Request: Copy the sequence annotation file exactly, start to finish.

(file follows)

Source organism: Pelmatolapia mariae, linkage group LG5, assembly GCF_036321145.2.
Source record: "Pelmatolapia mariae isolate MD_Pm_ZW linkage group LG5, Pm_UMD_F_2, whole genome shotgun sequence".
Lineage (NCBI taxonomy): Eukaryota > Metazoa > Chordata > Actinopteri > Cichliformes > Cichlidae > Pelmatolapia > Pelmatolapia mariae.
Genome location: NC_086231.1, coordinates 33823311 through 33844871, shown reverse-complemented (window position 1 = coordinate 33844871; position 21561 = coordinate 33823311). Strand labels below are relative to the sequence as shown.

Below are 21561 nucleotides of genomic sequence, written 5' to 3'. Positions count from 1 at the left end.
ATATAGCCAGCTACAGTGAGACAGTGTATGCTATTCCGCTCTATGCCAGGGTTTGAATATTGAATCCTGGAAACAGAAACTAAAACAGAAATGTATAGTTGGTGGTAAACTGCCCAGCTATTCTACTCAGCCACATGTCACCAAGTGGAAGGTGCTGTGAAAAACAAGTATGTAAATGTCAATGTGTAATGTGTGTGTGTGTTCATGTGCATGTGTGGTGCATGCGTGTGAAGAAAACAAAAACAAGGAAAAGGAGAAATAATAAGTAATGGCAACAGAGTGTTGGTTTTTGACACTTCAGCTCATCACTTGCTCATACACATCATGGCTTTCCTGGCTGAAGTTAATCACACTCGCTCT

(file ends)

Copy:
Source organism: Pelmatolapia mariae, linkage group LG5, assembly GCF_036321145.2.
Source record: "Pelmatolapia mariae isolate MD_Pm_ZW linkage group LG5, Pm_UMD_F_2, whole genome shotgun sequence".
Lineage (NCBI taxonomy): Eukaryota > Metazoa > Chordata > Actinopteri > Cichliformes > Cichlidae > Pelmatolapia > Pelmatolapia mariae.
Genome location: NC_086231.1, coordinates 33823311 through 33844871, shown reverse-complemented (window position 1 = coordinate 33844871; position 21561 = coordinate 33823311). Strand labels below are relative to the sequence as shown.

Below are 21561 nucleotides of genomic sequence, written 5' to 3'. Positions count from 1 at the left end.
ATATAGCCAGCTACAGTGAGACAGTGTATGCTATTCCGCTCTATGCCAGGGTTTGAATATTGAATCCTGGAAACAGAAACTAAAACAGAAATGTATAGTTGGTGGTAAACTGCCCAGCTATTCTACTCAGCCACATGTCACCAAGTGGAAGGTGCTGTGAAAAACAAGTATGTAAATGTCAATGTGTAATGTGTGTGTGTGTTCATGTGCATGTGTGGTGCATGCGTGTGAAGAAAACAAAAACAAGGAAAAGGAGAAATAATAAGTAATGGCAACAGAGTGTTGGTTTTTGACACTTCAGCTCATCACTTGCTCATACACATCATGGCTTTCCTGGCTGAAGTTAATCACACTCGCTCT